In April, 1961, the new, young, president, John F. Kennedy, in response to bad advice, reflecting bad planning and bad faith, authorized an invasion of Cuba to proceed. It had been in the works for more than a year, driven by the CIA and the Cuban exile community.
We all know the results. The invasion force at the Bay of Pigs was quickly surrounded and forced to surrender, with many captured. Negotiations for return of prisoners dragged on, keeping the event in the news for another year or more. The fate of the captured Cubans was in the news constantly. Jack Paar regularly featured the issue on his television show. 47 years later, it’s hard to realize what a huge issue this was. Some commentators have linked the subsequent Cuban Missile Crisis of October, 1962 to the disorganization and incompetence shown by the U.S. the previous April.
Long-time CIA Director Allen Dulles, CIA Deputy Director Charles Cabell, and Deputy Director for Plans Richard Bissell were all forced to resign. But lessons learned by the Kennedy crew remain elusive. More interaction with the Soviets was advocated only after the near-catastrophe of October, 1962. Kennedy has been portrayed as being more wary of advice from the military, but there is abundant evidence that the CIA continued its black-bag operations. And the Cold War went on apace. And the Kennedy team squared its shoulders and soldiered on-literally, into Vietnam.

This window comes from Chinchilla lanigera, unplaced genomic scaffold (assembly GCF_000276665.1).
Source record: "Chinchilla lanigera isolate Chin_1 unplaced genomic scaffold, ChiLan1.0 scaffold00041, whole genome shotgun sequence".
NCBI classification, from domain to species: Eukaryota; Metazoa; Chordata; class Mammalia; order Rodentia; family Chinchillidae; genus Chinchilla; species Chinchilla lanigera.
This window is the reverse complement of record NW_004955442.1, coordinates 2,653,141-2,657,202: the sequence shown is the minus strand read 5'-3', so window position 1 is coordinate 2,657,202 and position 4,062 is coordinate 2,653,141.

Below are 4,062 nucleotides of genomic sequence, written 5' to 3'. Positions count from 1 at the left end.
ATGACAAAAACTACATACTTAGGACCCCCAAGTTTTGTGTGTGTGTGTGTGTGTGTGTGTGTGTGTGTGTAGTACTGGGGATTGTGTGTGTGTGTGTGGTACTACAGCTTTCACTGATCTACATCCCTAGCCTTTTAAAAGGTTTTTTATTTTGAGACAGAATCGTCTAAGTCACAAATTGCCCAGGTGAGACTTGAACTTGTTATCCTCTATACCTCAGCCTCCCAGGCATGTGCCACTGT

The firestorm over the AIG bonuses has important points of contact. The new, young, president, Barack Obama, in response to bad advice, reflecting bad planning and bad faith (or bad economics), authorized the bailout of the American Insurance Group, now at $175 billion. There was no “transparency” in the decision. Where the money went was not revealed until now with the clamor at ear-splitting levels.
The U.S. government now owns 80% of AIG. And, as we all now know, AIG executives are to receive $165 million in “performance” bonuses. It seems as if the U.S. government is a captive of AIG. But the AIG bailout and bonuses are but one part of an emerging story. As Robert Kuttner writes ” …the outrage over the AIG bonuses is a sideshow. The larger problem, both financially and politically, is the entire strategy for rescuing the banks.”
This seems to be one of those defining moments historians write about. Is anyone going resign? Is anyone going to be fired? Are any policies going to be changed? The AIG bonuses may, as Kuttner suggests, be a sideshow of a larger problem, but it is a “sideshow” that will persist in the public consciousness for years. And at a political cost that is gigantic.